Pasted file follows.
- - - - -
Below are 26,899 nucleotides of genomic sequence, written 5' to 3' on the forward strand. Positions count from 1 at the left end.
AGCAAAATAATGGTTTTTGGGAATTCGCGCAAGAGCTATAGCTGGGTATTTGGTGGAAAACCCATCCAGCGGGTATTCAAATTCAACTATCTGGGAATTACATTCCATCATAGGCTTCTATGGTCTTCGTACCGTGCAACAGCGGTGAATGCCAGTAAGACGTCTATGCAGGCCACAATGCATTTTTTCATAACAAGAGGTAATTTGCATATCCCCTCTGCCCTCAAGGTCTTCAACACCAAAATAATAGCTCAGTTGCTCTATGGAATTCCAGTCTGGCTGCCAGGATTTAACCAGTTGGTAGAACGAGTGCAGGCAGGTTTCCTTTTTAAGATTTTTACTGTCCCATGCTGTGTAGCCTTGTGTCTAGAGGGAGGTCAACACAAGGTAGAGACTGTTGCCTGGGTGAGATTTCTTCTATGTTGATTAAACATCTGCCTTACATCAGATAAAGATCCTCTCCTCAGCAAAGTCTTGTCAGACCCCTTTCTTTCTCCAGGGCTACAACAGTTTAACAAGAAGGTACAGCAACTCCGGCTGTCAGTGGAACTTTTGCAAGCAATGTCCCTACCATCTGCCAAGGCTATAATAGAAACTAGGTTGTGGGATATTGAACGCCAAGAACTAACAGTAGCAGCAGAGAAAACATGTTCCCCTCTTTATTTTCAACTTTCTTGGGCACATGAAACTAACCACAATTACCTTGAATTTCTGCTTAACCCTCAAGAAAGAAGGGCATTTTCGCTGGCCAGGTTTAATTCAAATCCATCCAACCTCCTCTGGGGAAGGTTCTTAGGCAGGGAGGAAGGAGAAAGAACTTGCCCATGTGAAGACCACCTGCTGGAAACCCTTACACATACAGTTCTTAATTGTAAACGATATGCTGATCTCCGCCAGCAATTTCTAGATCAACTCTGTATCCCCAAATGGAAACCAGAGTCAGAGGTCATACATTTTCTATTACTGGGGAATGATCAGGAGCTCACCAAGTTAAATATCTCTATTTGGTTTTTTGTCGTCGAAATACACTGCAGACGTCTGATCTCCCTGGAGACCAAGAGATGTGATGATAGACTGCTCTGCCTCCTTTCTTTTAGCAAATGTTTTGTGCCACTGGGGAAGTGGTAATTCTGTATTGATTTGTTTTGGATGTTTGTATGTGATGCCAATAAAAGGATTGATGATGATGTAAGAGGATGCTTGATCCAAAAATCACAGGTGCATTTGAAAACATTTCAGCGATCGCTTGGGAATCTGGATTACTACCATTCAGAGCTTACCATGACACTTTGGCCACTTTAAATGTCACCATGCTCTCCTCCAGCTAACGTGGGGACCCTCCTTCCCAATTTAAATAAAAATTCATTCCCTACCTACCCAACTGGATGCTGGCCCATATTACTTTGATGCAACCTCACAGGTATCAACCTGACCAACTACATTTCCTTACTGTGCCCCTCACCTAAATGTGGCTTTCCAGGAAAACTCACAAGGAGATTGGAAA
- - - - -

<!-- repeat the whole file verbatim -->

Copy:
Below are 26,899 nucleotides of genomic sequence, written 5' to 3' on the forward strand. Positions count from 1 at the left end.
AGCAAAATAATGGTTTTTGGGAATTCGCGCAAGAGCTATAGCTGGGTATTTGGTGGAAAACCCATCCAGCGGGTATTCAAATTCAACTATCTGGGAATTACATTCCATCATAGGCTTCTATGGTCTTCGTACCGTGCAACAGCGGTGAATGCCAGTAAGACGTCTATGCAGGCCACAATGCATTTTTTCATAACAAGAGGTAATTTGCATATCCCCTCTGCCCTCAAGGTCTTCAACACCAAAATAATAGCTCAGTTGCTCTATGGAATTCCAGTCTGGCTGCCAGGATTTAACCAGTTGGTAGAACGAGTGCAGGCAGGTTTCCTTTTTAAGATTTTTACTGTCCCATGCTGTGTAGCCTTGTGTCTAGAGGGAGGTCAACACAAGGTAGAGACTGTTGCCTGGGTGAGATTTCTTCTATGTTGATTAAACATCTGCCTTACATCAGATAAAGATCCTCTCCTCAGCAAAGTCTTGTCAGACCCCTTTCTTTCTCCAGGGCTACAACAGTTTAACAAGAAGGTACAGCAACTCCGGCTGTCAGTGGAACTTTTGCAAGCAATGTCCCTACCATCTGCCAAGGCTATAATAGAAACTAGGTTGTGGGATATTGAACGCCAAGAACTAACAGTAGCAGCAGAGAAAACATGTTCCCCTCTTTATTTTCAACTTTCTTGGGCACATGAAACTAACCACAATTACCTTGAATTTCTGCTTAACCCTCAAGAAAGAAGGGCATTTTCGCTGGCCAGGTTTAATTCAAATCCATCCAACCTCCTCTGGGGAAGGTTCTTAGGCAGGGAGGAAGGAGAAAGAACTTGCCCATGTGAAGACCACCTGCTGGAAACCCTTACACATACAGTTCTTAATTGTAAACGATATGCTGATCTCCGCCAGCAATTTCTAGATCAACTCTGTATCCCCAAATGGAAACCAGAGTCAGAGGTCATACATTTTCTATTACTGGGGAATGATCAGGAGCTCACCAAGTTAAATATCTCTATTTGGTTTTTTGTCGTCGAAATACACTGCAGACGTCTGATCTCCCTGGAGACCAAGAGATGTGATGATAGACTGCTCTGCCTCCTTTCTTTTAGCAAATGTTTTGTGCCACTGGGGAAGTGGTAATTCTGTATTGATTTGTTTTGGATGTTTGTATGTGATGCCAATAAAAGGATTGATGATGATGTAAGAGGATGCTTGATCCAAAAATCACAGGTGCATTTGAAAACATTTCAGCGATCGCTTGGGAATCTGGATTACTACCATTCAGAGCTTACCATGACACTTTGGCCACTTTAAATGTCACCATGCTCTCCTCCAGCTAACGTGGGGACCCTCCTTCCCAATTTAAATAAAAATTCATTCCCTACCTACCCAACTGGATGCTGGCCCATATTACTTTGATGCAACCTCACAGGTATCAACCTGACCAACTACATTTCCTTACTGTGCCCCTCACCTAAATGTGGCTTTCCAGGAAAACTCACAAGGAGATTGGAAA